He created among the very most distinguishing ensemble sounds in Western music and continued to play what he called “American Music” until just before his passing in 1974. Produced on April 29, 1899, Duke Ellington was raised by two gifted, musical parents in a middle class area of Washington DC. In the age of 7, he started studying piano and earned the nickname “Duke” for his gentlemanly manners. Inspired by his occupation as a soda jerk, he composed his first composition, “Soda Fountain Rag,” in the age of 15. Despite being given an art scholarship to the Pratt Institute in Brooklyn, Ny, Ellington followed his passion for ragtime and started to play professionally at age 17.
Ellington sought out musicians with exceptional playing styles, like Bubber Miley, who used a plunger to make the “wa wa” sound, and Joe Nanton, who gave the world his trombone “growl.” At various times, his ensemble comprised the trumpeter Cootie Williams, cornetist Rex Stewart and alto saxophonist Johnny Hodges. Ellington made numerous records along with his groups, appeared in movies as well as on radio, and toured Europe on two occasions in the 1930s. Several his hits were sung by the remarkable Ivie Anderson, a popular female vocalist of Duke’s group.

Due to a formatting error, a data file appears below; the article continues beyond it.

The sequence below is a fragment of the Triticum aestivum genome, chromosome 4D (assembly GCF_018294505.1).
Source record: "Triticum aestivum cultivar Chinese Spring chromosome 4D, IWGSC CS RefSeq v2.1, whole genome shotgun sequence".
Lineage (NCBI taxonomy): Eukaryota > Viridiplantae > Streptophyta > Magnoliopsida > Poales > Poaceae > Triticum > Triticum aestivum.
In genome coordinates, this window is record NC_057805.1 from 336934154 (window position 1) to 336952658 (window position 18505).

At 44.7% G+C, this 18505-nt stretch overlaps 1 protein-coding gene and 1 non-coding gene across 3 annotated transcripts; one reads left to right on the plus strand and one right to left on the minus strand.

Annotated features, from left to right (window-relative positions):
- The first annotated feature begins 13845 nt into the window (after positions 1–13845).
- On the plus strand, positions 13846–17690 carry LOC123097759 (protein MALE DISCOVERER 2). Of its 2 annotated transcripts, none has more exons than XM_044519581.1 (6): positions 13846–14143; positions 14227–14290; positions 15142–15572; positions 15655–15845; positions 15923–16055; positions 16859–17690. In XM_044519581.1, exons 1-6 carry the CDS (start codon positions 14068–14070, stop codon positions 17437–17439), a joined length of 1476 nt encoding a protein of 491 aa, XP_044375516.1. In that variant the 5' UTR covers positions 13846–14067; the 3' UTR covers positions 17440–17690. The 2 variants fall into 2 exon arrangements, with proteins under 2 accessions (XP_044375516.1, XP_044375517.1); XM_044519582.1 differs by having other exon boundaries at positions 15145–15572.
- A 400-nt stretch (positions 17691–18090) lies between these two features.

It absolutely was Ellington’s awareness of musical drama that made him stand out. His combination of tunes, beats and subtle sonic movements gave audiences a fresh encounter sophisticated yet accessible jazz that made the heart swing. Ellington’s autobiography, Music Is My Mistress, was printed in 1973. Ellington earned 12 Grammy awards from 1959 to 2000, nine while he was living.
In the age of 19, Ellington married Edna Thompson, who’d been his girlfriend since high school, and shortly after their union, she gave birth to their own only child, Mercer Kennedy Ellington. On May 24, 1974, in the age of 75, Duke Ellington died of lung cancer and pneumonia. His last words were, “Music is really how I live, why I live and how I ‘ll be recalled.” More than 12,000 people attended his funeral.